US Markets

US stock futures retain modest losses after claims, CPI

U.S. stock-index futures fell Thursday as Wall Street gauged earnings from companies including Goldman Sachs and economic reports that had slightly fewer Americans than expected filing weekly jobless claims.

The 326,000 filed for unemployment benefits last week versus expectations of 328,000. A measure of inflation had it up 0.3 percent, in line with expectations.

(CNBC Explains: consumer price index)(

Goldman Sachs Group posted , ahead of estimates of $4.22, sending shares up less than 1 percent in premarket trading.

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Upward trend expected for US bank stocks

On the other side of the earnings picture, electronics retailer watched its shares get crushed in premarket trading after it said .

Thirty-one companies have reported earnings so far and, of these, around 20 have beaten the Street's consensus revenue estimates, with a similar number beating earnings estimates.

"The interesting thing to note is that the worst sector for revenue and earnings misses has been the retail sector, which has accounted for about half of the earnings disappointments thus far," said Deutsche Bank's Jim Reid in a research note on Thursday.

"It's still clearly early days but this is a trend worth noting following a number of recent profit downgrades and earnings misses from retailers and consumer discretionary stocks," he added.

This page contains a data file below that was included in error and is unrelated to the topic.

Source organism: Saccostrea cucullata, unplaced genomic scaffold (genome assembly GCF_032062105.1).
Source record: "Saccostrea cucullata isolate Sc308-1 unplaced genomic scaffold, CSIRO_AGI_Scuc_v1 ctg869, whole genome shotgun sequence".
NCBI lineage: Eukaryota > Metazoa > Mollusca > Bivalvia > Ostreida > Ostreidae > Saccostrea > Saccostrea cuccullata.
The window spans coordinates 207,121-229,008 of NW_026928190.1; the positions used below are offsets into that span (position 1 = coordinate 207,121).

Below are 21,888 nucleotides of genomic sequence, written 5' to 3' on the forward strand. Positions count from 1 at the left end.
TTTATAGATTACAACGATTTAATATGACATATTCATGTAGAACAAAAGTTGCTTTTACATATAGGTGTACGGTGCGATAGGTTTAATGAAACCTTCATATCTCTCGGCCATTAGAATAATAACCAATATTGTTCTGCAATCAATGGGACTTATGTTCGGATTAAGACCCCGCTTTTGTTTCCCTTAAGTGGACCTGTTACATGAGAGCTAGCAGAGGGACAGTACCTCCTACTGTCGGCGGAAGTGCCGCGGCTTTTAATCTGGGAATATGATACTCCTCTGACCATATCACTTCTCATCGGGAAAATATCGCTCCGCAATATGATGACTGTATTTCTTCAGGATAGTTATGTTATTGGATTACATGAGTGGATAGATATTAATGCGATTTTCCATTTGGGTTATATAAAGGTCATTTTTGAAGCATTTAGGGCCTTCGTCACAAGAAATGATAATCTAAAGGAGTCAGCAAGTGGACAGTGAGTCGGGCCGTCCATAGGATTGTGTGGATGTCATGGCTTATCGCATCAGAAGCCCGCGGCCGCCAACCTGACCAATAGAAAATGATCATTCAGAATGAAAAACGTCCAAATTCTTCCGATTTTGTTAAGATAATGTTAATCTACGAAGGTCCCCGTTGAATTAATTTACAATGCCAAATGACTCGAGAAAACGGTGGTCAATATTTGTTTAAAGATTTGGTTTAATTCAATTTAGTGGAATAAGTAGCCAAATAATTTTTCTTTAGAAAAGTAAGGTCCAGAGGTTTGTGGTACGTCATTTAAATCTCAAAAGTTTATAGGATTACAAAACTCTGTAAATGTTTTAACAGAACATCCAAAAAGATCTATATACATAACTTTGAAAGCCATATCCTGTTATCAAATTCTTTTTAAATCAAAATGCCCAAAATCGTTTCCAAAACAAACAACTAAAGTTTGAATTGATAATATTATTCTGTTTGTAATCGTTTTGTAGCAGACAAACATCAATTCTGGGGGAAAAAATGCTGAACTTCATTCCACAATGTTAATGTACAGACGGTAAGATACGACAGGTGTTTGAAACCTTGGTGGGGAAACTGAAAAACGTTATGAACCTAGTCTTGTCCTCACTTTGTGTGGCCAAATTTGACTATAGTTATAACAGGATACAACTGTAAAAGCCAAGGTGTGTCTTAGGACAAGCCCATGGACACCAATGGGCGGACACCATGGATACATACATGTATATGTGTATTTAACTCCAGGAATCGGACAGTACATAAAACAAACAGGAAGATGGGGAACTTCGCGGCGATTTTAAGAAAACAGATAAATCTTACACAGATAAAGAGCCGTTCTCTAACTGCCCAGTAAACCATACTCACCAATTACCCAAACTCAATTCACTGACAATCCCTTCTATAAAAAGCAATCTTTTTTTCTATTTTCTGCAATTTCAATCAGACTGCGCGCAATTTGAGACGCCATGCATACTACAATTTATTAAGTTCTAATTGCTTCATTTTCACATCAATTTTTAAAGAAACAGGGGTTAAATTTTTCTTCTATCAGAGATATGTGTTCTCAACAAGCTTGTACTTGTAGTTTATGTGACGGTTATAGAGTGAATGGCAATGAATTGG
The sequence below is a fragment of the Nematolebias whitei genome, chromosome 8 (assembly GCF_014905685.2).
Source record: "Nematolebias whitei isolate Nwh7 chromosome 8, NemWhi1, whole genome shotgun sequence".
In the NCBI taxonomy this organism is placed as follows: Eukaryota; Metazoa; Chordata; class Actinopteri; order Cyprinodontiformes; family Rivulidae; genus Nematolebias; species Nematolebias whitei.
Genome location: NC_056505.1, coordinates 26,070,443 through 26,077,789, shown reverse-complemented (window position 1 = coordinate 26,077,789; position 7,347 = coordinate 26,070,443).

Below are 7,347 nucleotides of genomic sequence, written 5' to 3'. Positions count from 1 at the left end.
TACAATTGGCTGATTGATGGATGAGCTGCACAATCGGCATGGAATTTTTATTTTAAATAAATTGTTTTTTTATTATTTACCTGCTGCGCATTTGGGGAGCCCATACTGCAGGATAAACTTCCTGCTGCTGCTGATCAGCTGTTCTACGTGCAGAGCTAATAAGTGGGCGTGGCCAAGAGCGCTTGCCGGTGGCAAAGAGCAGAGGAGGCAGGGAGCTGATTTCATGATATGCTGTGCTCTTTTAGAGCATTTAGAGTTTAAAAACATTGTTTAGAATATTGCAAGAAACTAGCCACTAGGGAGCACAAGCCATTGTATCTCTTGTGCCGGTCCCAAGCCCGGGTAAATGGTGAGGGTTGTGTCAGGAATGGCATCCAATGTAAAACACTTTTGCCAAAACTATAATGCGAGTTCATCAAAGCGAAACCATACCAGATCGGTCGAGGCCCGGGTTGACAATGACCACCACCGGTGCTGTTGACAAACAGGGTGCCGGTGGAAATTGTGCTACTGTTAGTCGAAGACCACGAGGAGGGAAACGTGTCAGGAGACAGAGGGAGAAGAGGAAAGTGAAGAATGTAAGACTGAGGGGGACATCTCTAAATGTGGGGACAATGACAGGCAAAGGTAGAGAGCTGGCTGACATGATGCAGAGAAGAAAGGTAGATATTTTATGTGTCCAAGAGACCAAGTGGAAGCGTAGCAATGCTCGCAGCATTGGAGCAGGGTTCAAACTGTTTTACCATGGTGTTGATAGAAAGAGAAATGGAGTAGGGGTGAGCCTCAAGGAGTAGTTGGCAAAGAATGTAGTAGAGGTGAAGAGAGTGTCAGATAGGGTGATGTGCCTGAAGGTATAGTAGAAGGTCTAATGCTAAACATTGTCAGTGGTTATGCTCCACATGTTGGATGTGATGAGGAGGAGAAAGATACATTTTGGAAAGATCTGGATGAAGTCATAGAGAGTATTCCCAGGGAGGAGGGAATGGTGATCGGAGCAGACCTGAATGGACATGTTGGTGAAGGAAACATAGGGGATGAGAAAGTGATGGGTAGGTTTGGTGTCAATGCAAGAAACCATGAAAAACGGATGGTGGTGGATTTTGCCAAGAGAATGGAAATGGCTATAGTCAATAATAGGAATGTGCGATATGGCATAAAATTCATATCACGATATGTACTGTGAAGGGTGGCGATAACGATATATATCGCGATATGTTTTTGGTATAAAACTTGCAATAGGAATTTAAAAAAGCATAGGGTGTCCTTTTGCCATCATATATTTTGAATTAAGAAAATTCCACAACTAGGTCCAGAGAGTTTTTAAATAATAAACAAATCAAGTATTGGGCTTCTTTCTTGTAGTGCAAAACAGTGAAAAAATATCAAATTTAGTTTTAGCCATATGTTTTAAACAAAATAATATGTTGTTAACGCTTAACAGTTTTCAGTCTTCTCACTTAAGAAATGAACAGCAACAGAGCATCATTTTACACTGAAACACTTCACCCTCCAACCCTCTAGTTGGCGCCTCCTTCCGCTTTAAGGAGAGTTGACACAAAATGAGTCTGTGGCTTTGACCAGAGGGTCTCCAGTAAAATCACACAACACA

There will also be the NAHB homebuilder sentiment index, the Philadelphia Federal Reserve manufacturing survey for January and November's capital inflows data.

In addition, Ben Bernanke will give one of his last speeches as U.S. Federal Reserve chairman, entitled "The Fed yesterday, today and tomorrow", at an event hosted by the Brookings Institution in Washington DC. Other speakers include the San Francisco Fed's John Williams, former Deputy Bank of England Governor Paul Tucker and Harvard University's Kenneth Rogoff.

On Wednesday, the U.S. House of Representatives overwhelmingly approved a , quashing the threat of a government shutdown and potentially ending four years of crisis-driven budgeting.

—By CNBC's Katy Barnato